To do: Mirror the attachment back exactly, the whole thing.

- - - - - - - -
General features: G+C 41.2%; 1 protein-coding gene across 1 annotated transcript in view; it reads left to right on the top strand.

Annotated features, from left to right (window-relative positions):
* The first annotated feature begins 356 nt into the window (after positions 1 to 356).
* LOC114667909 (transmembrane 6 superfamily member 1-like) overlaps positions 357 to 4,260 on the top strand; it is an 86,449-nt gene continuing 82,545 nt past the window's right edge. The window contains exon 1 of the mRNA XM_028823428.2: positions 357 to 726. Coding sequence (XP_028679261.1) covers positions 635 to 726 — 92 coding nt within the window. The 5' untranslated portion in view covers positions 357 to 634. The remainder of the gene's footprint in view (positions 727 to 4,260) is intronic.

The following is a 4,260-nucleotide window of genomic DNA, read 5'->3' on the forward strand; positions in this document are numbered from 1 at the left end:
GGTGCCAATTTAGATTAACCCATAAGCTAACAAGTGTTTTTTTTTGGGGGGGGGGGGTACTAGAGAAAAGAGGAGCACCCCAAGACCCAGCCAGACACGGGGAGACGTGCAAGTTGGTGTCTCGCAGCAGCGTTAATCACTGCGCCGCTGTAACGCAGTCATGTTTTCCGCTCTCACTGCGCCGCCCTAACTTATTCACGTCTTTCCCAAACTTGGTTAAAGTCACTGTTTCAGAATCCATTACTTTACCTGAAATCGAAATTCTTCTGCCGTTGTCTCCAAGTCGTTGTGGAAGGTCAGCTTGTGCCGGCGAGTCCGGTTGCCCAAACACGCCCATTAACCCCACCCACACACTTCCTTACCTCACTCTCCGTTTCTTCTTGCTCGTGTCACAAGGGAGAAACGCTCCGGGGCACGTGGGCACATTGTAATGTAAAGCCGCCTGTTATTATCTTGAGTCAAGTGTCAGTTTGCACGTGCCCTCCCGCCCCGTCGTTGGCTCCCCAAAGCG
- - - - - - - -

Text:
General features: G+C 41.2%; 1 protein-coding gene across 1 annotated transcript in view; it reads left to right on the top strand.

Annotated features, from left to right (window-relative positions):
* The first annotated feature begins 356 nt into the window (after positions 1 to 356).
* LOC114667909 (transmembrane 6 superfamily member 1-like) overlaps positions 357 to 4,260 on the top strand; it is an 86,449-nt gene continuing 82,545 nt past the window's right edge. The window contains exon 1 of the mRNA XM_028823428.2: positions 357 to 726. Coding sequence (XP_028679261.1) covers positions 635 to 726 — 92 coding nt within the window. The 5' untranslated portion in view covers positions 357 to 634. The remainder of the gene's footprint in view (positions 727 to 4,260) is intronic.

The following is a 4,260-nucleotide window of genomic DNA, read 5'->3' on the forward strand; positions in this document are numbered from 1 at the left end:
GGTGCCAATTTAGATTAACCCATAAGCTAACAAGTGTTTTTTTTTGGGGGGGGGGGGTACTAGAGAAAAGAGGAGCACCCCAAGACCCAGCCAGACACGGGGAGACGTGCAAGTTGGTGTCTCGCAGCAGCGTTAATCACTGCGCCGCTGTAACGCAGTCATGTTTTCCGCTCTCACTGCGCCGCCCTAACTTATTCACGTCTTTCCCAAACTTGGTTAAAGTCACTGTTTCAGAATCCATTACTTTACCTGAAATCGAAATTCTTCTGCCGTTGTCTCCAAGTCGTTGTGGAAGGTCAGCTTGTGCCGGCGAGTCCGGTTGCCCAAACACGCCCATTAACCCCACCCACACACTTCCTTACCTCACTCTCCGTTTCTTCTTGCTCGTGTCACAAGGGAGAAACGCTCCGGGGCACGTGGGCACATTGTAATGTAAAGCCGCCTGTTATTATCTTGAGTCAAGTGTCAGTTTGCACGTGCCCTCCCGCCCCGTCGTTGGCTCCCCAAAGCG